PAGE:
Time - A key factor in incident management in the flight industry

People at airports are in a constant state of motion. This often hectic and always busy setting means there is a constant risk that an incident can occur. Airports, airlines, ground handlers – all companies working at airports need to handle the diverse incidents that can occur. Well-functioning and stable channels for vital communication are key in this. These channels provide a service to passengers, and handle internal communication that help employees resolve issues quickly. For that reason, incident management plans must provide easy communication to different groups, without reliance on internal IT infrastructure. In this article we take a closer look at incident management in the flight industry.

Information Flows in Time-Critical Situations

The flight industry needs incident management when the unexpected happens. Incidents require the fast activation of different people or teams to handle the event at hand. That’s why it’s key to be able to quickly send, manage, and receive vital information, to and from the right parties. This all needs to happen before the situation escalates, leading to a bigger, more serious incident – one that is costly and, sometimes, effects people’s lives and well-being.

As mentioned, any number of incidents can happen at airports. These can have different levels of severity, and require different courses of action. For example, you might need to send simple notifications to people letting them know about an incident. In other cases, you may need to inform, maintain communication with, and call in personnel immediately. When you boil it down, airport incidents fall into two main categories: minor incidents, and serious incidents.

Minor Incidents vs Serious Incidents

A minor incident is any interruption of business as usual. For example, slight errors in an IT system are often minor incidents. When they occur, you need people with the right skills to solve the problem without delay. But incident management can also involve letting people know about threats to their safety or property.

Communication around serious incidents is more complex. Mass communication is important for letting people know that a threat or risk of threat exists. This calls for simple, one-way messaging. But some messages require a response. Administrators may need to collect confirmations that employees have seen their messages, or that a special team is on its way in. That’s why incident management communication must be flexible, reliable, and built upon channels that can reach different groups all over an airport—IT, ground handling, flight staff, etc.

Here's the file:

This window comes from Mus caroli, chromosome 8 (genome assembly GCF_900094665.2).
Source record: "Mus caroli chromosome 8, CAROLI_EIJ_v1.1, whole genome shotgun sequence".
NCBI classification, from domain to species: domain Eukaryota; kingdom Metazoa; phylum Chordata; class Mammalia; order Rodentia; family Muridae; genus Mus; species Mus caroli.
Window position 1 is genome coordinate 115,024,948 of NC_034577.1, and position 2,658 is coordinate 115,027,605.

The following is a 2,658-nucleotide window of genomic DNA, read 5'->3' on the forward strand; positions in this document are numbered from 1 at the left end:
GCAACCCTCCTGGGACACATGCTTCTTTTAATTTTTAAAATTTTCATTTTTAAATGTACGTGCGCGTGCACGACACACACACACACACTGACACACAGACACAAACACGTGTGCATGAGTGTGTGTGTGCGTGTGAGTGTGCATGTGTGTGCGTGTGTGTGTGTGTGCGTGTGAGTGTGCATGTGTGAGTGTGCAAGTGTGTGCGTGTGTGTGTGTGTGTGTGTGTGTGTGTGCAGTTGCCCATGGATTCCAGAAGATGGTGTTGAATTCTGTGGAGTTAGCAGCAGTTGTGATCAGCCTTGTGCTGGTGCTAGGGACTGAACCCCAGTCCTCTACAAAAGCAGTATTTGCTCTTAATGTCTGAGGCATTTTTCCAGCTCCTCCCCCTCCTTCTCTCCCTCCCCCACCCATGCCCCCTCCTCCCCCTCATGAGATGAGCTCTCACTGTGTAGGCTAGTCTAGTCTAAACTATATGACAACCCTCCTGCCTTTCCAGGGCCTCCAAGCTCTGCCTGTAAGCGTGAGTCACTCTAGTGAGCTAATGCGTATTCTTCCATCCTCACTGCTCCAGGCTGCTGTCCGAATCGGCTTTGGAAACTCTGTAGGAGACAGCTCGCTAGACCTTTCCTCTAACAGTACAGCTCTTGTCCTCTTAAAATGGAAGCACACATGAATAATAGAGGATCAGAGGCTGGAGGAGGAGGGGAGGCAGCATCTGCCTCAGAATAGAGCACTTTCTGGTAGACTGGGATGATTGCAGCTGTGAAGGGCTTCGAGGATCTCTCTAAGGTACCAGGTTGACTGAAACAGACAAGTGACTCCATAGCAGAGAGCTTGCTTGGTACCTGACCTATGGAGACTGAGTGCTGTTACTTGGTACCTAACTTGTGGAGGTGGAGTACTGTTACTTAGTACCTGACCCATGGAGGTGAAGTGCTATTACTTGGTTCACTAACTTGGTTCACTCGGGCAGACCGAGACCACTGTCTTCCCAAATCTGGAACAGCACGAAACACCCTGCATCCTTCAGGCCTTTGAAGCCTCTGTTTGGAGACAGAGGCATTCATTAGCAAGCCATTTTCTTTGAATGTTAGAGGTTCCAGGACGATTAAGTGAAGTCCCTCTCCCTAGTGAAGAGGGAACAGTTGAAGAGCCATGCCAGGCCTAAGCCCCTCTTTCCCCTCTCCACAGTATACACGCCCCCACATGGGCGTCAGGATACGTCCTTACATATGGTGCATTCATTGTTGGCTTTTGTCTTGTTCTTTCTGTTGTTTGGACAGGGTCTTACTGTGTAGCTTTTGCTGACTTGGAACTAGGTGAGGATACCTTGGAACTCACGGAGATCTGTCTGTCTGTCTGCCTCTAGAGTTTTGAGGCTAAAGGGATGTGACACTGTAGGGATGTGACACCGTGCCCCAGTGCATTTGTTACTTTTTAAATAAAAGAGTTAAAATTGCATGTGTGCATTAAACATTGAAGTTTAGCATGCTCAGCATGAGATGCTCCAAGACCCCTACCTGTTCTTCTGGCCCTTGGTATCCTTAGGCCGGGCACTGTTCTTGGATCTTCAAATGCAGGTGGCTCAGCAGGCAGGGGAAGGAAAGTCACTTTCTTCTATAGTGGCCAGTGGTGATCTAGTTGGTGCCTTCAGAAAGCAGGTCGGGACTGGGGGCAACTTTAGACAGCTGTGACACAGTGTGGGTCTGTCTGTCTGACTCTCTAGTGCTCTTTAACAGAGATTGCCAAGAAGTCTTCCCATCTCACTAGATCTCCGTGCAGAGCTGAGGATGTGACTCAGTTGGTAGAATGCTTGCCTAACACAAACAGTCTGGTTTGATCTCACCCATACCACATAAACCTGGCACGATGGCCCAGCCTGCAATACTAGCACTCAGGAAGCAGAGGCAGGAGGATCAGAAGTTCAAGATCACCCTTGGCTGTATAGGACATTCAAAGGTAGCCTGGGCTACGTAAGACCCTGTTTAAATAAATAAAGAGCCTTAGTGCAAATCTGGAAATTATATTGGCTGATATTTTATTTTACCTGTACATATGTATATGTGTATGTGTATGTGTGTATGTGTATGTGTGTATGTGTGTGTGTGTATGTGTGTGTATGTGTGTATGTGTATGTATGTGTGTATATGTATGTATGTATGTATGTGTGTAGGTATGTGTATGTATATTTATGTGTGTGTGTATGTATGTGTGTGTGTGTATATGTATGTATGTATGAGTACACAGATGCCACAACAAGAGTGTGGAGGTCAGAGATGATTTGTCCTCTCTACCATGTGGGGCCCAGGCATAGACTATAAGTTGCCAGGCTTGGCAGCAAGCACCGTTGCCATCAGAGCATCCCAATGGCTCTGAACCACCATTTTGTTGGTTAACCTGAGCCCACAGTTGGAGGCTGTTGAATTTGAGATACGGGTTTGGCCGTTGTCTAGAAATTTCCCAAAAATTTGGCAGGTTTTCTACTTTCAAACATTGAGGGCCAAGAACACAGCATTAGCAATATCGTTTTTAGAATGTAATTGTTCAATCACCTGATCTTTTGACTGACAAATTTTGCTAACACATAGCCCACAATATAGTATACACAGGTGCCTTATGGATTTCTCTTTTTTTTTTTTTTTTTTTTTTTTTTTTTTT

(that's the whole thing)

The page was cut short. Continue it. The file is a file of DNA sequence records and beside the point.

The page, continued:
Alerting in Emergencies

One way that high severity incidents stand out is that they require strict adherence to protocol, while minor incidents may not. A central team is often tasked with notifying, calling in, and organizing resources from different departments. In these stressful situations, pre-set messages templates and groups help incident management teams avoid mistakes. For example, these teams may need to call in emergency staff, ground crew, support teams, etc. Another important function in an incident management system is keeping the public informed. SMS can be sent out quickly and as often as needed to advise people what to do to maintain order and safety.

Phone Calls and E-mail Don’t Cut It

Until recently, administrators carried out this type of communication largely via phone and email. But these channels have their failings. For example, making dozens or hundreds of phone calls takes a lot of time, especially if you don’t reach someone on the first try. And you can’t always know if you’re message has gotten through – e-mail often go unread for hours or even days. SMS, on the other hand, have an open rate of over 98% within three minutes, so recipients are likely to read your messages quickly. In addition, a good incident management system lets you filter your recipients, for example by location or skill set, so the right people get the right message. These features mean substantial savings in time and expense!

LEKAB’s solution for incident management in the flight industry differs from others in its ability to get information to the right people quickly. Once an incident manager has sent messages out, the system displays delivery and response status on the dashboard. The system makes updates to the dashboard in real time, and administrators can even follow updates via an SMS report. Because LEKAB’s service is cloud-based, it can be used to send communication even when internal IT systems are down, meaning you can always reach out when you need to!